By Scott Taylor
Meditation. Many people’s view of it is probably something like this: something flakey new-agers do while sitting cross-legged on a pillow in front of a bunch of candles and photos of weird, sari-wrapped Indian guys, hands resting on their knees, thumbs and fingers making the “OK” sign while they chant unintelligible syllables that probably have Satanic origins, truth be known.
We’ve all heard of it, some of us have tried it. We’ve heard friends, acquaintances, teachers and celebrities talk about it. Jerry Seinfeld, who is far from flakey or new-age, is a big proponent; Phil Jackson, who coached Michael Jordan and the Chicago Bulls to a basketball dynasty, credits his success to his practice of meditation and study of Buddhism, and passed the practice on to Jordan, who said, “This Zen Buddhist stuff really works!” Clint Eastwood has done it for 40 years. We tend to believe there’s just no time to meditate what with work, kids, eating, sleeping (unless we wake at some un-godly pre-dawn hour, but we’re late-night Buddhists, so…), beer drinking and skiing. But many of us don’t realize the opportunity to meditate is often present in our normal routines:
Standing at the sink washing dishes? We can meditate. Sitting in a deer stand? Meditate. Beating out a rhythm on a drum? You’re already meditating. Driving a log truck in heavy traffic? Don’t meditate! Pay attention, for goodness’ sake! Knitting, crocheting, painting, splitting wood? You’re probably already meditating, whether you know it or not.
I recently got on a plane from Chicago to Spokane, and as passengers filed onto the plane, I noticed with consternation that there were no less than five infants on board. (If you’ve never been on a plane with infants and young children, you should try it; it’s a great way to lose that unwanted hair and learn how to cross and uncross your eyes). As we took off, most of the babies cried or whimpered, but after we leveled off they all thankfully quieted down, except the one directly in front of me. I had no idea it was physically possible for a human, let alone a 6-month-old, to scream bloody murder for almost four hours and not exhaust their lungs or vocal chords. The parents tried to comfort her, flight attendants expressed sympathy, fellow passengers offered helpful suggestions, and you could see everyone on board trying to withstand the onslaught with various strategies.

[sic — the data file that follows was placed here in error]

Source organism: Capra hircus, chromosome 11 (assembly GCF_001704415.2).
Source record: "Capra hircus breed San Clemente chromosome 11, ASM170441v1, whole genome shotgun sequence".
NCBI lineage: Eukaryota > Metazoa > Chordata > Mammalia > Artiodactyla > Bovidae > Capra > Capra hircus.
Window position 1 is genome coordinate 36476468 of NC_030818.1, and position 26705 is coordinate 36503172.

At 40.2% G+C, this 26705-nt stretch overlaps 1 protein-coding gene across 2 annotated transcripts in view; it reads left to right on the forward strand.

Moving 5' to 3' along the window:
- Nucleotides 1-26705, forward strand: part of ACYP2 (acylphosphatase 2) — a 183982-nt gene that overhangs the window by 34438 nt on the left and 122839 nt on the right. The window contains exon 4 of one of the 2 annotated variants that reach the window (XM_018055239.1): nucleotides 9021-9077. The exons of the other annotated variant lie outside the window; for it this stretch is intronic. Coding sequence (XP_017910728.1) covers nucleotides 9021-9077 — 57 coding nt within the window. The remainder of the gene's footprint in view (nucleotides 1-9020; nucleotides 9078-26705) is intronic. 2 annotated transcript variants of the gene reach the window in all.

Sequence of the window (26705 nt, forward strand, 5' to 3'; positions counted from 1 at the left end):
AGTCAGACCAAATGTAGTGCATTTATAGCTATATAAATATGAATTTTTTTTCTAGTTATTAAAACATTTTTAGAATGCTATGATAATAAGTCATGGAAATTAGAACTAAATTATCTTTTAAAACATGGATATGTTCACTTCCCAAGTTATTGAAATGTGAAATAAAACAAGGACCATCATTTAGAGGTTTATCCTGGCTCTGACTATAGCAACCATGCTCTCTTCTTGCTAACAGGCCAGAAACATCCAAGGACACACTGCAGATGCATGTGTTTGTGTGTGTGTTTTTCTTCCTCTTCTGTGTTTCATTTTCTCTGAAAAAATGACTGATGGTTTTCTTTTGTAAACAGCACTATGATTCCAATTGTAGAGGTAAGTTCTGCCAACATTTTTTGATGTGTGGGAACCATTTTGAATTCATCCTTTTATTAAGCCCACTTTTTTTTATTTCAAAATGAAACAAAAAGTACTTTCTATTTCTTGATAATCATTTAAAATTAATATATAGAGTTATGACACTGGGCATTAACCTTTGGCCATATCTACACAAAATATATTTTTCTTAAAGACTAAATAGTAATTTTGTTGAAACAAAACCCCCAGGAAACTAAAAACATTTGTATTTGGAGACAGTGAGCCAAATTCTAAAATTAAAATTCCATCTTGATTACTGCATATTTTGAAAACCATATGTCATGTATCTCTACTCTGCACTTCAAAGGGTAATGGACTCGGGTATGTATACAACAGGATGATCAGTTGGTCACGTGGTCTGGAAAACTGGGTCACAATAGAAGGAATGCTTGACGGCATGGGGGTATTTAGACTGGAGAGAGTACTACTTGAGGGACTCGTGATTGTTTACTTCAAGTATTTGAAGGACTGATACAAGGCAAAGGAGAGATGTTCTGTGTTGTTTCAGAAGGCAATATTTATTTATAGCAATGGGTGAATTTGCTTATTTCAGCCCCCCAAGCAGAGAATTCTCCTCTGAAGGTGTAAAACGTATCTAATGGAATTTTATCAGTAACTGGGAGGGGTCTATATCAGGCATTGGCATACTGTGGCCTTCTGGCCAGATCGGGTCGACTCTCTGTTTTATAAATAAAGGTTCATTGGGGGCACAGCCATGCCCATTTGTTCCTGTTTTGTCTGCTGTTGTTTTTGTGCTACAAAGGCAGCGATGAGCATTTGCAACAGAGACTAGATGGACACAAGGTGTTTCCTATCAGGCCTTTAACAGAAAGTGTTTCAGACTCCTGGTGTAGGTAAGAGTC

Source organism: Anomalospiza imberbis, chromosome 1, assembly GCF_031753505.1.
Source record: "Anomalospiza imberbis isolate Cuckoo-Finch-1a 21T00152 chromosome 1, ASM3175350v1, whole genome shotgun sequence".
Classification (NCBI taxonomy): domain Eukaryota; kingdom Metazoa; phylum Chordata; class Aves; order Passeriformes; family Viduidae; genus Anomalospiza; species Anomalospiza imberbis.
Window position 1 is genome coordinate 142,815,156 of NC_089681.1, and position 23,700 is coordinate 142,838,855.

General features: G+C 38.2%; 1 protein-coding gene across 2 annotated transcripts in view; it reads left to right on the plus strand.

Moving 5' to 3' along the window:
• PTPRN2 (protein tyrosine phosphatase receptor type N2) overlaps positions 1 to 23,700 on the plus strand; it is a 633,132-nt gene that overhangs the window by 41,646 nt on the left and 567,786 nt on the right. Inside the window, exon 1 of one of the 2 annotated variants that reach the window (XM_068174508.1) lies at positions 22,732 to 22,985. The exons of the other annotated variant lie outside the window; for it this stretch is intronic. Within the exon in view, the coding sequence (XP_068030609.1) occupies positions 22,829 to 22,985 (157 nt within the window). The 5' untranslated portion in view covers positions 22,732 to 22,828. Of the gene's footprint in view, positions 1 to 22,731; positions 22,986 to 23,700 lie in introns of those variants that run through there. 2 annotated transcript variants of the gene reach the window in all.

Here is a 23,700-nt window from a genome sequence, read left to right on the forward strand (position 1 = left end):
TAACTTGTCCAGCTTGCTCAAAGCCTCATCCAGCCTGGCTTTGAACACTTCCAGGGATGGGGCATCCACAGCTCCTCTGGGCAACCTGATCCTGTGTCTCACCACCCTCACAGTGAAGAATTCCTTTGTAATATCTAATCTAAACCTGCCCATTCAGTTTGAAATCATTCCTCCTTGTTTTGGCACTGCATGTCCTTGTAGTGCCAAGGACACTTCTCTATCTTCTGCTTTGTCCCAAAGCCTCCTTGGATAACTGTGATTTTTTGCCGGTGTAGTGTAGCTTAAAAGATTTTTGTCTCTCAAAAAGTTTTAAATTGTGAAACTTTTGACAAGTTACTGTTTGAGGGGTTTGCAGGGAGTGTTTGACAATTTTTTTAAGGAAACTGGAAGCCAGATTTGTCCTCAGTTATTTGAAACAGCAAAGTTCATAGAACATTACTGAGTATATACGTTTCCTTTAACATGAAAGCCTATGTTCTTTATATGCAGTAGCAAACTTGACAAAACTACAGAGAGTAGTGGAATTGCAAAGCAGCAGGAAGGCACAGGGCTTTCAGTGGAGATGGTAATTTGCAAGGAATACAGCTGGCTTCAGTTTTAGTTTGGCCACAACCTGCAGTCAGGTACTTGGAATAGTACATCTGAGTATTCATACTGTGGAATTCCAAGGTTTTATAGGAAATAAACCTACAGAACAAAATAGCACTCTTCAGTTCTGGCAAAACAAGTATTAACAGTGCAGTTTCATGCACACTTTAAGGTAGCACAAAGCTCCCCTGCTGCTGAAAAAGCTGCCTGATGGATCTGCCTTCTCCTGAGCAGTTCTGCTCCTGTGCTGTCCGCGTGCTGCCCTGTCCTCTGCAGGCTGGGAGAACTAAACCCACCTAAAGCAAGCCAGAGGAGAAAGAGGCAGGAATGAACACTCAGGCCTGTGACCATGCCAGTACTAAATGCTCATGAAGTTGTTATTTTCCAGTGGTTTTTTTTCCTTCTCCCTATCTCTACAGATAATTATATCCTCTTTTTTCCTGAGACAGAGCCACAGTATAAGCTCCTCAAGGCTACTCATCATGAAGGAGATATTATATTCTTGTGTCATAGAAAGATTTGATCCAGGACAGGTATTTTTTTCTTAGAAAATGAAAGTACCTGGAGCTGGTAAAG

I first tried to watch a movie, but being presented with the choice of listening to a screaming child or watching John Cena try to act, I chose the screaming child. I then remembered a story I’d read about a woman who was very excited to travel to a Buddhist monastery she’d heard about where she could practice meditation and be surrounded with the peace, solitude and holiness of nature. To her dismay, she found there were roosters crowing, goats bleating and construction improvements going on around the grounds. Frustrated, she went to the head monk and said, “How can I be expected to meditate with all of this noise, hubbub and confusion going on around me?”
To which the monk replied, “My good lady, how can you not? It’s precisely these times that we need to meditate the most.”
And so I sat up straight, concentrated on my breathing, and tried to “push” the noise and cabin stress level away, focusing on good thoughts and blessings for the plane and each passenger on it. This did not work. This child’s screaming could’ve scared Satan out of hell. I put my earbuds back in, turned up some music and doodled on a napkin. When we finally deplaned in Spokane, the most common comment I heard from fellow passengers as they fled into the terminal was, “Thank God!” (And I’m pretty sure a couple of these were atheists). Everyone looked like they’d just been rescued from a terrorist kidnapping, their brains having been fried like bits of crispy bacon.
So, the next time you find yourself doing something repetitive, sitting in a quiet place or flying in a plane with an infant banshee, try to clear your mind and meditate. (But maybe it’s best to check with the airlines before booking). And be happy!
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